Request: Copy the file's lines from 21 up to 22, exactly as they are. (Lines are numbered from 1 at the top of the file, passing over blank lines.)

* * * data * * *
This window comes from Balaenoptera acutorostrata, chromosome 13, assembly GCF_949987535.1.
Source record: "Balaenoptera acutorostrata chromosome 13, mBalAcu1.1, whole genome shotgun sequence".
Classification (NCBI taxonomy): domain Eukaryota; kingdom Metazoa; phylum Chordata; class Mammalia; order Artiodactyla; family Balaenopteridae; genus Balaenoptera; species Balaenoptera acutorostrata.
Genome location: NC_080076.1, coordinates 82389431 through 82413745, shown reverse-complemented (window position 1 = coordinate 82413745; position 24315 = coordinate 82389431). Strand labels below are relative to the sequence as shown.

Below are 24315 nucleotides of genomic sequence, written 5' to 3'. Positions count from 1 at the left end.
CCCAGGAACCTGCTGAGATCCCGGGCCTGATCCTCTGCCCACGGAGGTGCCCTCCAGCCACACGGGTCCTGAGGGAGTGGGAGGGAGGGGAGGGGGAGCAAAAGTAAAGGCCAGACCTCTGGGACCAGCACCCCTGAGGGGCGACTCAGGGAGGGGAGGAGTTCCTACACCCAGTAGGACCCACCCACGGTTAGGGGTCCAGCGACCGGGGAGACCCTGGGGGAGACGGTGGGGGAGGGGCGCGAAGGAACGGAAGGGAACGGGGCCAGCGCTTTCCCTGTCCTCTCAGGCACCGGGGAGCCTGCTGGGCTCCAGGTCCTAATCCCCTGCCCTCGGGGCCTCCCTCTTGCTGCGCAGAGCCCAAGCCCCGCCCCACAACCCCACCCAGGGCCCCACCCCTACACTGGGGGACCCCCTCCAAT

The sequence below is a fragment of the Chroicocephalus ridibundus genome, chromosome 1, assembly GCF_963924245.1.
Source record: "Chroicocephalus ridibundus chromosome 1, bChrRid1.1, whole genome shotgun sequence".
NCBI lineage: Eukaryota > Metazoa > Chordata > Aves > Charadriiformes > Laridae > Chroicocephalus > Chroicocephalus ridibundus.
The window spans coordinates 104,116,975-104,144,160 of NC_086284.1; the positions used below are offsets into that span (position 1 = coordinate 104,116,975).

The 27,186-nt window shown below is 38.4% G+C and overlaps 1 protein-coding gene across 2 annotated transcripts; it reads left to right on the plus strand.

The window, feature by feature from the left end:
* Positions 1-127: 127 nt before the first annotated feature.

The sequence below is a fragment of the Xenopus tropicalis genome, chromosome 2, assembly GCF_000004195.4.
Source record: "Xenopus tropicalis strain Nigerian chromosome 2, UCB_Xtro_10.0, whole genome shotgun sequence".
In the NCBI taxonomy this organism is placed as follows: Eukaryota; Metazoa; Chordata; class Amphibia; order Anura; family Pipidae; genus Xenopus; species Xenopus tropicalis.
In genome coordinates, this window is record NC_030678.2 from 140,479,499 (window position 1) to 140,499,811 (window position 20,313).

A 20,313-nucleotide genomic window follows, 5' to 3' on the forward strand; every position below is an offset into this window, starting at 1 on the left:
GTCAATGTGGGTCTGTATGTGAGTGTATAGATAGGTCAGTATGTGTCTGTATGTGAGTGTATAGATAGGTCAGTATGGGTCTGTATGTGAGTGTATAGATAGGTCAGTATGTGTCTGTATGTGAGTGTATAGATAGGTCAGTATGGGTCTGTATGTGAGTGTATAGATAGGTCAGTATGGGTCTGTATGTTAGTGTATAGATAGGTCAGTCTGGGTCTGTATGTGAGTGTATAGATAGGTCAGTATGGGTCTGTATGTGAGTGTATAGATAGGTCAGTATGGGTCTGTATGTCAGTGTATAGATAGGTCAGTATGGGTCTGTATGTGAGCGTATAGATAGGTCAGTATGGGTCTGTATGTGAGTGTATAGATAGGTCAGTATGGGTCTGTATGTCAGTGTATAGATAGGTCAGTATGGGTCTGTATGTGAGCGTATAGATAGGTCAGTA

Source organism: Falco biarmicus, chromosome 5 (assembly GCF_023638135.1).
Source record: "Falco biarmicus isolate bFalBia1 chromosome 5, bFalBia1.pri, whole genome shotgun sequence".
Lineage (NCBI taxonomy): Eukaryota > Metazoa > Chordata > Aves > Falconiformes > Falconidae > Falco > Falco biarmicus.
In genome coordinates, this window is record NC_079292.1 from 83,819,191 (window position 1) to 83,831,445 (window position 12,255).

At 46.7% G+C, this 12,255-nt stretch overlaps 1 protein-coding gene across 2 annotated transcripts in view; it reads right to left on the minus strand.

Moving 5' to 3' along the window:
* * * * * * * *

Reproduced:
Source record: "Falco biarmicus isolate bFalBia1 chromosome 5, bFalBia1.pri, whole genome shotgun sequence".
Lineage (NCBI taxonomy): Eukaryota > Metazoa > Chordata > Aves > Falconiformes > Falconidae > Falco > Falco biarmicus.